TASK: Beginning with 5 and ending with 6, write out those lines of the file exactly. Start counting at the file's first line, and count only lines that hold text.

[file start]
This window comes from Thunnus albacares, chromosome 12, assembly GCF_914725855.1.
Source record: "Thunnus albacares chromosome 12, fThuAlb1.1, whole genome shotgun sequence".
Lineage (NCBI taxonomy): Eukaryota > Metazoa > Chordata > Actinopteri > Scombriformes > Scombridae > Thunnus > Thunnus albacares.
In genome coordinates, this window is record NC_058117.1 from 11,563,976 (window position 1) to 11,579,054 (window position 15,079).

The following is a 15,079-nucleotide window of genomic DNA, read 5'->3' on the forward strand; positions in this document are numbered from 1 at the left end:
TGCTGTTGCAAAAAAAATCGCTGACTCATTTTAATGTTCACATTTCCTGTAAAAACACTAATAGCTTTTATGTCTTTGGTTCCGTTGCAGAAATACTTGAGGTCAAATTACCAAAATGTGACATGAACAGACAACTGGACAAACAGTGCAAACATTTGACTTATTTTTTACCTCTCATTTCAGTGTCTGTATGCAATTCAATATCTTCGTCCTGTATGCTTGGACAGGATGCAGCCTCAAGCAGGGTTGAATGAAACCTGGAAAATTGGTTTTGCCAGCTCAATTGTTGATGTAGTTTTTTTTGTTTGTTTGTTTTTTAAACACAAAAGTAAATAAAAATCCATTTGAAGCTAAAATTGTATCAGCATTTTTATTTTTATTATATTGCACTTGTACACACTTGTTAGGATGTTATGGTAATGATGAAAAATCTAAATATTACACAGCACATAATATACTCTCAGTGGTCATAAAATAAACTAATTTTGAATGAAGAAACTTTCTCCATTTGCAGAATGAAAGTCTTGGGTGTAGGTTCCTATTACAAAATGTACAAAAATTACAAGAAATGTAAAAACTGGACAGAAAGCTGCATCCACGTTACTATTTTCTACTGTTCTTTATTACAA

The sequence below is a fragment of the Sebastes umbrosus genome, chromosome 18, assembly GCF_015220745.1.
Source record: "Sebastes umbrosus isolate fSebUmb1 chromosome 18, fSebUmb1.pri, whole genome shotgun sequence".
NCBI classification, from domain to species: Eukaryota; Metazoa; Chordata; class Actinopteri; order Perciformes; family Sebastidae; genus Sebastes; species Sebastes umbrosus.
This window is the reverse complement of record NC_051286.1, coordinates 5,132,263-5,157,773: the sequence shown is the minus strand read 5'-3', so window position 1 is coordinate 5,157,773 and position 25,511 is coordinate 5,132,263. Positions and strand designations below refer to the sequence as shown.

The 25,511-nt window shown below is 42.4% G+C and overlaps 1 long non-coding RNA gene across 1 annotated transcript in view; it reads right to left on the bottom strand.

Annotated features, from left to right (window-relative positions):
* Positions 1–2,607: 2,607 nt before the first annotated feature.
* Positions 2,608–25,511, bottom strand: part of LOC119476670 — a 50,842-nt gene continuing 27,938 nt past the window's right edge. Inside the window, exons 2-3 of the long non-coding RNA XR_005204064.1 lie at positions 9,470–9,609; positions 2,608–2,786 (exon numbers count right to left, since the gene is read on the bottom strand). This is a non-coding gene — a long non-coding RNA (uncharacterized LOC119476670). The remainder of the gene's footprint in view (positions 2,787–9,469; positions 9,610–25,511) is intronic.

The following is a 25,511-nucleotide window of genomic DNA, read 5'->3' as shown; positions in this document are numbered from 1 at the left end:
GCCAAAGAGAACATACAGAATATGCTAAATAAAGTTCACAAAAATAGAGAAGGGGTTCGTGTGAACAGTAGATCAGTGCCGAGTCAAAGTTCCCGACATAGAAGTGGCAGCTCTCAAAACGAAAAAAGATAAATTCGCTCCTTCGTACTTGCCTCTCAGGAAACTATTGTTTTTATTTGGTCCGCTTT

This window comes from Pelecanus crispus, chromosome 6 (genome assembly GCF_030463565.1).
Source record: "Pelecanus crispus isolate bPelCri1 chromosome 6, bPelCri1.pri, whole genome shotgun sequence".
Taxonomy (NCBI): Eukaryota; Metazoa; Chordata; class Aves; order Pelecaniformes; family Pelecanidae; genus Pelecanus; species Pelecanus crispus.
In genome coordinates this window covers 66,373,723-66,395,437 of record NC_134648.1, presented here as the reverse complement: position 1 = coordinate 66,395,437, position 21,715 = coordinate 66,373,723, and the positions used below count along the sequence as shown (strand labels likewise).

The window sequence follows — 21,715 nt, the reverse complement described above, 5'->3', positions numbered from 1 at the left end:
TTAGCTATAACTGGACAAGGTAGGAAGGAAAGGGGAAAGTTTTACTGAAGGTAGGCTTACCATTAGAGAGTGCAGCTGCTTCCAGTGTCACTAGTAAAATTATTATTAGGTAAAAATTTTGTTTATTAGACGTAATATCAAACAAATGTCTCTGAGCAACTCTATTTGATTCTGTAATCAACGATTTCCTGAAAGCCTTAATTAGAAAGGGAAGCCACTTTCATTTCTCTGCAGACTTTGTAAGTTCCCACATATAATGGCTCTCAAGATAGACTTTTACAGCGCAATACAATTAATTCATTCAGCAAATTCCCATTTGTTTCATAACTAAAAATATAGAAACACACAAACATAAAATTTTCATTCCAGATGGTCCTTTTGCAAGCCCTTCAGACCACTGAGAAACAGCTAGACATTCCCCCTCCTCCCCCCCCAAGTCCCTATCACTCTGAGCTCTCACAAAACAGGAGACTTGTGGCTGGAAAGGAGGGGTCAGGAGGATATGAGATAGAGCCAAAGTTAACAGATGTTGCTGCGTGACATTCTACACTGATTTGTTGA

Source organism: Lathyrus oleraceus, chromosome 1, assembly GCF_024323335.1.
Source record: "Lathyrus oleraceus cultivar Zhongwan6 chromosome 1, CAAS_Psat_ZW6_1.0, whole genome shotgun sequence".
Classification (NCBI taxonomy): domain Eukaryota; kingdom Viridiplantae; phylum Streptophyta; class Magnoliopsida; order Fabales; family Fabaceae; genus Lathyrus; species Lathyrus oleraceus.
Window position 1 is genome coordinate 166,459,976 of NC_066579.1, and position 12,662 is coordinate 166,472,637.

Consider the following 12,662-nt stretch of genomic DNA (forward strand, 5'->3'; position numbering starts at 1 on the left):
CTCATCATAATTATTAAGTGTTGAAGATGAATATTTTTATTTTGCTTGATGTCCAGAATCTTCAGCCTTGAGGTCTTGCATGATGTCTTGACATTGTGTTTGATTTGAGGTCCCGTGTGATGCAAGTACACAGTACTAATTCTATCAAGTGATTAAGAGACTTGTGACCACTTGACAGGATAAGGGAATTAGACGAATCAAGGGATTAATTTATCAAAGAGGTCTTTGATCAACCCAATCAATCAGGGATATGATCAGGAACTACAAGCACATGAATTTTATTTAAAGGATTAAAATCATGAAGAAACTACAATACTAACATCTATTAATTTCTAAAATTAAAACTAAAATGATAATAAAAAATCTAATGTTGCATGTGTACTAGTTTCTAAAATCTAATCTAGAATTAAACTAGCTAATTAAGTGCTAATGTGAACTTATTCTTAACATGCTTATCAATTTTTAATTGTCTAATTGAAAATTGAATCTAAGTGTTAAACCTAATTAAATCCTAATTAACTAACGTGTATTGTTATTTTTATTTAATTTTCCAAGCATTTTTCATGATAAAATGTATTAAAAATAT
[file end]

The following is a 15,079-nucleotide window of genomic DNA, read 5'->3' on the forward strand; positions in this document are numbered from 1 at the left end:
TGCTGTTGCAAAAAAAATCGCTGACTCATTTTAATGTTCACATTTCCTGTAAAAACACTAATAGCTTTTATGTCTTTGGTTCCGTTGCAGAAATACTTGAGGTCAAATTACCAAAATGTGACATGAACAGACAACTGGACAAACAGTGCAAACATTTGACTTATTTTTTACCTCTCATTTCAGTGTCTGTATGCAATTCAATATCTTCGTCCTGTATGCTTGGACAGGATGCAGCCTCAAGCAGGGTTGAATGAAACCTGGAAAATTGGTTTTGCCAGCTCAATTGTTGATGTAGTTTTTTTTGTTTGTTTGTTTTTTAAACACAAAAGTAAATAAAAATCCATTTGAAGCTAAAATTGTATCAGCATTTTTATTTTTATTATATTGCACTTGTACACACTTGTTAGGATGTTATGGTAATGATGAAAAATCTAAATATTACACAGCACATAATATACTCTCAGTGGTCATAAAATAAACTAATTTTGAATGAAGAAACTTTCTCCATTTGCAGAATGAAAGTCTTGGGTGTAGGTTCCTATTACAAAATGTACAAAAATTACAAGAAATGTAAAAACTGGACAGAAAGCTGCATCCACGTTACTATTTTCTACTGTTCTTTATTACAA